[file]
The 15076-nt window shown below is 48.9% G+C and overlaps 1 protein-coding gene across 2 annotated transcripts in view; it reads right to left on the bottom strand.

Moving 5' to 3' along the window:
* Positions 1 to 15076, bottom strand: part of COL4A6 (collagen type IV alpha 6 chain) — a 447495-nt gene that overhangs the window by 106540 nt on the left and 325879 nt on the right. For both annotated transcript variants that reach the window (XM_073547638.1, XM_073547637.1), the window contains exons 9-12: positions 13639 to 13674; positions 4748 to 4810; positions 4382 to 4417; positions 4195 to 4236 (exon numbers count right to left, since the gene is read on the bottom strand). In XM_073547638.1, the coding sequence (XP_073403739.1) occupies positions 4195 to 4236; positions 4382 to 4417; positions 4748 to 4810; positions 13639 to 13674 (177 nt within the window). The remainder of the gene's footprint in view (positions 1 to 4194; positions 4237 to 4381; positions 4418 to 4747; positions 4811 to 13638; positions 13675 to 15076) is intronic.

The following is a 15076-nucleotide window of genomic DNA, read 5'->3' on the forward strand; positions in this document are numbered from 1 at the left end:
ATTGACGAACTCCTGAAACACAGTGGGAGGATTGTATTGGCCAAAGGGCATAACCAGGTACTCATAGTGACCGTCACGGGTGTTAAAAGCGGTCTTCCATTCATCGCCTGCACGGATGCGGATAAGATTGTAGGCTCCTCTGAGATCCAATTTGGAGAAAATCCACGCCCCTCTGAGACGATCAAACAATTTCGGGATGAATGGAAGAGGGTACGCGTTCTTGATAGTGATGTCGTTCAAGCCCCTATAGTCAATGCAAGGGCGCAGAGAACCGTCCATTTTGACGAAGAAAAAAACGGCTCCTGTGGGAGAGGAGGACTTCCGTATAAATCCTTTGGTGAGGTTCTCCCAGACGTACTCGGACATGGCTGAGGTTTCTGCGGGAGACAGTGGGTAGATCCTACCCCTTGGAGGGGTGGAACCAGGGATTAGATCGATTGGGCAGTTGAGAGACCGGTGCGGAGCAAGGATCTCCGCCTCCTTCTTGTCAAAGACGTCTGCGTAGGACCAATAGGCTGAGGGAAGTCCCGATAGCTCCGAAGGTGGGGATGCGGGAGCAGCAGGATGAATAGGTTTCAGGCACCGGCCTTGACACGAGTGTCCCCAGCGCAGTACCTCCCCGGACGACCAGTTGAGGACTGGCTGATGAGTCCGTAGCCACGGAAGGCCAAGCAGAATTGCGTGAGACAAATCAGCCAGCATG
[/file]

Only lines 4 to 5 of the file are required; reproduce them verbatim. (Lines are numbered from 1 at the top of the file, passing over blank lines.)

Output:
The following is a 15076-nucleotide window of genomic DNA, read 5'->3' on the forward strand; positions in this document are numbered from 1 at the left end:
ATTGACGAACTCCTGAAACACAGTGGGAGGATTGTATTGGCCAAAGGGCATAACCAGGTACTCATAGTGACCGTCACGGGTGTTAAAAGCGGTCTTCCATTCATCGCCTGCACGGATGCGGATAAGATTGTAGGCTCCTCTGAGATCCAATTTGGAGAAAATCCACGCCCCTCTGAGACGATCAAACAATTTCGGGATGAATGGAAGAGGGTACGCGTTCTTGATAGTGATGTCGTTCAAGCCCCTATAGTCAATGCAAGGGCGCAGAGAACCGTCCATTTTGACGAAGAAAAAAACGGCTCCTGTGGGAGAGGAGGACTTCCGTATAAATCCTTTGGTGAGGTTCTCCCAGACGTACTCGGACATGGCTGAGGTTTCTGCGGGAGACAGTGGGTAGATCCTACCCCTTGGAGGGGTGGAACCAGGGATTAGATCGATTGGGCAGTTGAGAGACCGGTGCGGAGCAAGGATCTCCGCCTCCTTCTTGTCAAAGACGTCTGCGTAGGACCAATAGGCTGAGGGAAGTCCCGATAGCTCCGAAGGTGGGGATGCGGGAGCAGCAGGATGAATAGGTTTCAGGCACCGGCCTTGACACGAGTGTCCCCAGCGCAGTACCTCCCCGGACGACCAGTTGAGGACTGGCTGATGAGTCCGTAGCCACGGAAGGCCAAGCAGAATTGCGTGAGACAAATCAGCCAGCATG